Not that I'm totally against affection between colleagues. If you haven't seen someone in a while or your officemate just won America's Next Top Model contest—by all means do the hug thing.
I'm talking about situations where a handshake should suffice. But have you noticed that business folks are now behaving like a bevy of homecoming queen contestants when they see each other? So much smooching! You certainly see that when female professionals interact with each other, but increasingly, everyone seems to jumping into the act.
It's not just my imagination. Psychologist Peggy Drexler has observed the same thing. She writes that "America has become a hugging culture" in The Wall Street Journal:
We remain a "medium touch" culture—more physically demonstrative than Japan, where a bow is the all-purpose hello and goodbye, but less demonstrative than Latin or Eastern European cultures, where hugs are robust and can include a kiss on both cheeks. But we do seem to be hugging more.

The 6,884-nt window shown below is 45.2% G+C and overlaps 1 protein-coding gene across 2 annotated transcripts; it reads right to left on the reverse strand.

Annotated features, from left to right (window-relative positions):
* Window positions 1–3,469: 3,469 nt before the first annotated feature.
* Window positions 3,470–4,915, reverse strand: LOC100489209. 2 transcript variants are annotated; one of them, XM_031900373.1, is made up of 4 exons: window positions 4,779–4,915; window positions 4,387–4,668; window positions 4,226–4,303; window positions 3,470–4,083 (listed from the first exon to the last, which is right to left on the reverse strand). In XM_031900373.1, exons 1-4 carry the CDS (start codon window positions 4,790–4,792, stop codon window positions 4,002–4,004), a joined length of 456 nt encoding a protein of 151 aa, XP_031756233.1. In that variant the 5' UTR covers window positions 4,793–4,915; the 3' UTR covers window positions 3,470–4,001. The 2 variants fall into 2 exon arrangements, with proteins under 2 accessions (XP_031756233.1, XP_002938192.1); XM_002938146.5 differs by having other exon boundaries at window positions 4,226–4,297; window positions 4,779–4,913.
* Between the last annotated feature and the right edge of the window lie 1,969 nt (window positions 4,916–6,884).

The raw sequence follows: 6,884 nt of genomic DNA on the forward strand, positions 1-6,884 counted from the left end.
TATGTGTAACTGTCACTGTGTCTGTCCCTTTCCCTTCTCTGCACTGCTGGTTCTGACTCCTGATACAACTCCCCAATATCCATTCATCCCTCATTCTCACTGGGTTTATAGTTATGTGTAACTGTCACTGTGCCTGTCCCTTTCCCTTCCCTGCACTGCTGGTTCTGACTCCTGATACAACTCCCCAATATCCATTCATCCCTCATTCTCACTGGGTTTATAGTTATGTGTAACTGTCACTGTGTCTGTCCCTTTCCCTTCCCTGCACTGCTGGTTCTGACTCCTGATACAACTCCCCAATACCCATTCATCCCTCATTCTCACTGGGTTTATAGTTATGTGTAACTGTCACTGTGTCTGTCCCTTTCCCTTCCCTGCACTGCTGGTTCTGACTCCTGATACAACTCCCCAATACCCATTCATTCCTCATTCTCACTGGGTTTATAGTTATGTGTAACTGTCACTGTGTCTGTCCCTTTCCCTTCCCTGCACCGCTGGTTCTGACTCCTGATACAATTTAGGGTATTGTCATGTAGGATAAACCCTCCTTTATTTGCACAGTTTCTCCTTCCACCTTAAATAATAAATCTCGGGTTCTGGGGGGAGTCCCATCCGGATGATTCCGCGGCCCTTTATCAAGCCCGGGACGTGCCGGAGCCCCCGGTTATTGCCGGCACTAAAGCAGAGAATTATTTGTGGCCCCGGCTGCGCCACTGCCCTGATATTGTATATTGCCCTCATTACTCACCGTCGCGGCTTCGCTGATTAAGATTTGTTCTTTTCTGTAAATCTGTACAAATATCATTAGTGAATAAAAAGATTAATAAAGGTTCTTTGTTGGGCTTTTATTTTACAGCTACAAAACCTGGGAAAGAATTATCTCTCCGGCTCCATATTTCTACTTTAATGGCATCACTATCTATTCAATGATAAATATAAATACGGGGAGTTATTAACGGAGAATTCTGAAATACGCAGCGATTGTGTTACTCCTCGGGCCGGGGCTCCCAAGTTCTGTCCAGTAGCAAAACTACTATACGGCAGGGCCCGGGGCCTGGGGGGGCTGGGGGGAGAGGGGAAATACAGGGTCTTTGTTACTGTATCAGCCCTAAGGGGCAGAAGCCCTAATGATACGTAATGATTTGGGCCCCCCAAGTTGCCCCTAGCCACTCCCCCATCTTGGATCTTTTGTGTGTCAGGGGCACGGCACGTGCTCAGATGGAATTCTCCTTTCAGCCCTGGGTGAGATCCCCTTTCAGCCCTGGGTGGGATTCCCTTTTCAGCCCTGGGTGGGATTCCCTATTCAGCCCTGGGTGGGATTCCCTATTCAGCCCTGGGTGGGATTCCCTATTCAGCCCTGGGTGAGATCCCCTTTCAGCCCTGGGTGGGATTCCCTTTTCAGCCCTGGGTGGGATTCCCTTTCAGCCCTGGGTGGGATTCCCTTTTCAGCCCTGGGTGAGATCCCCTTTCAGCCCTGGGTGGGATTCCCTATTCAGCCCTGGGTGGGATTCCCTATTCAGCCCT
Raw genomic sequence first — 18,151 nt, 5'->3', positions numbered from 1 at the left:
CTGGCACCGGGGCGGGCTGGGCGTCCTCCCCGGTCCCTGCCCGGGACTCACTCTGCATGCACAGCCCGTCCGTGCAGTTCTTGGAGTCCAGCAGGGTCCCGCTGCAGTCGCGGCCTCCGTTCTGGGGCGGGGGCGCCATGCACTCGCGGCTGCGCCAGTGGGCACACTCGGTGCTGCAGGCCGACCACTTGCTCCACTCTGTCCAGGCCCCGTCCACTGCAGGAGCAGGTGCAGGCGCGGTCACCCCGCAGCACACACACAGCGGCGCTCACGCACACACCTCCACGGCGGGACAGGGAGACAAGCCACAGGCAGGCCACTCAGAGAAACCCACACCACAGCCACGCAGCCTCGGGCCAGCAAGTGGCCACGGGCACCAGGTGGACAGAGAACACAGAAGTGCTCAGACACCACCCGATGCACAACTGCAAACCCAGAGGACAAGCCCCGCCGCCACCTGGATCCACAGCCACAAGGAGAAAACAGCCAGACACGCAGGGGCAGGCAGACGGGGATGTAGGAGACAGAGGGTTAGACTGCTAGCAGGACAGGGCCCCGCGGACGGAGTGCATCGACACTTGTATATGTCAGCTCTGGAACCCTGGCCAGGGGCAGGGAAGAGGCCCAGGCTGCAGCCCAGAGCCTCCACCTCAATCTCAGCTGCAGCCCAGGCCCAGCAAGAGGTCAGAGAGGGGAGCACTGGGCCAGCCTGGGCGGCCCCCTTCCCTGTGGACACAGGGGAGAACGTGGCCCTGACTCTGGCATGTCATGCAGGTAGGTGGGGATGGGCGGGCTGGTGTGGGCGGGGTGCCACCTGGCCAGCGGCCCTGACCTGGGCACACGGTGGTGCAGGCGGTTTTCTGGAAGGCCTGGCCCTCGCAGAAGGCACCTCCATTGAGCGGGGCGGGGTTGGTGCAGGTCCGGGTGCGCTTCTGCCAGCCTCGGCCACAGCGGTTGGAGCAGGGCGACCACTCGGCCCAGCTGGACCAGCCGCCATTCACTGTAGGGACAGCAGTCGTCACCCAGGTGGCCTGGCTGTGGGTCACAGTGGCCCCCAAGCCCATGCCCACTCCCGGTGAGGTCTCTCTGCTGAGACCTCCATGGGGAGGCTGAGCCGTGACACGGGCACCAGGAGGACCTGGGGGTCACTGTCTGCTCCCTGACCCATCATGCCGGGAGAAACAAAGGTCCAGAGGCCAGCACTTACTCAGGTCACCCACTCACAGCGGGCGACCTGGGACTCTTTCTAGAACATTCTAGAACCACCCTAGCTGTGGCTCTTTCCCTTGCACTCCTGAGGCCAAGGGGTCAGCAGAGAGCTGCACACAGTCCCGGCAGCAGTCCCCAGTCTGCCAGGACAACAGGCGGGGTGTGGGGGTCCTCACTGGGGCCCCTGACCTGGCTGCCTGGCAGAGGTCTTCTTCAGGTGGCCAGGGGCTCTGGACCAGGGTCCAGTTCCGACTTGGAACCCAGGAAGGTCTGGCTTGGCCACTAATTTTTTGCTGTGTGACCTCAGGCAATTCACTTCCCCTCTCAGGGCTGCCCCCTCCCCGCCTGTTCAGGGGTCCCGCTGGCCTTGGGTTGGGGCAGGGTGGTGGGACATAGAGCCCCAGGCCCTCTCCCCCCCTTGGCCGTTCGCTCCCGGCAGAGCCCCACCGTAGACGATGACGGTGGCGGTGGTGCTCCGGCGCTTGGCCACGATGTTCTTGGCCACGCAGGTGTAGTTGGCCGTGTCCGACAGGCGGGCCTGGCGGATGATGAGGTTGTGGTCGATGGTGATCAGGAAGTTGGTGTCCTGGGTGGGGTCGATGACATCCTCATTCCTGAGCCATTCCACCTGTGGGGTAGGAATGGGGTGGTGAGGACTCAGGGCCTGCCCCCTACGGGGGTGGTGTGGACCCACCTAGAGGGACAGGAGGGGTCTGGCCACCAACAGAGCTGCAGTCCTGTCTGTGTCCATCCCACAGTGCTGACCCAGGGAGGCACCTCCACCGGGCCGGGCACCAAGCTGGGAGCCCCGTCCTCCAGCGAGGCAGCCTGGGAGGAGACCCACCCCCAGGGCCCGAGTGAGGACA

We are hugging more but what's the point? Some might attribute this to the feminization of the workplace and how we're getting more collaborative. But I don't buy it.
In fact, I'd say it's unnatural for people to express so much love, especially when they might not even like each other.
Apparently I'm not alone in feeling that all of this promotes hypocrisy. "I find it completely annoying," says a senior counsel at a Fortune 500 company about some of the women she works with. "Women who have never supported me in my career try to hug me as a way of saying, 'I really am not a bitch.' Instead of hugging me, promote me and give me the title I deserve." Ironically, she adds, "the people who were my biggest supporters never hugged me."
Indeed, some people feel there's a coercive element to these displays of affection—especially if it's being promoted by the boss. "I think there is way too much kissing and hugging at work, for both men and women," says a male lawyer at a major company. "If leaders kiss, and I’ve seen men and women start this trend, or hug—and men often do the man hug [shaking hands while hugging], then the subordinates will feel obligated to do so. That is where the problem lies—people may feel forced to kiss and hug when they are uncomfortable doing so."
His rule of thumb: "Hug and kiss your family and friends; shake hands or bow at work."
What do you think? Is all this PDA (that means "public display of affection," in case you forgot) at work promoting collegiality? Or are you tired of the whole show?
Do you have topics you'd like to discuss or tips to share? Email chief blogger Vivia Chen at firstname.lastname@example.org.
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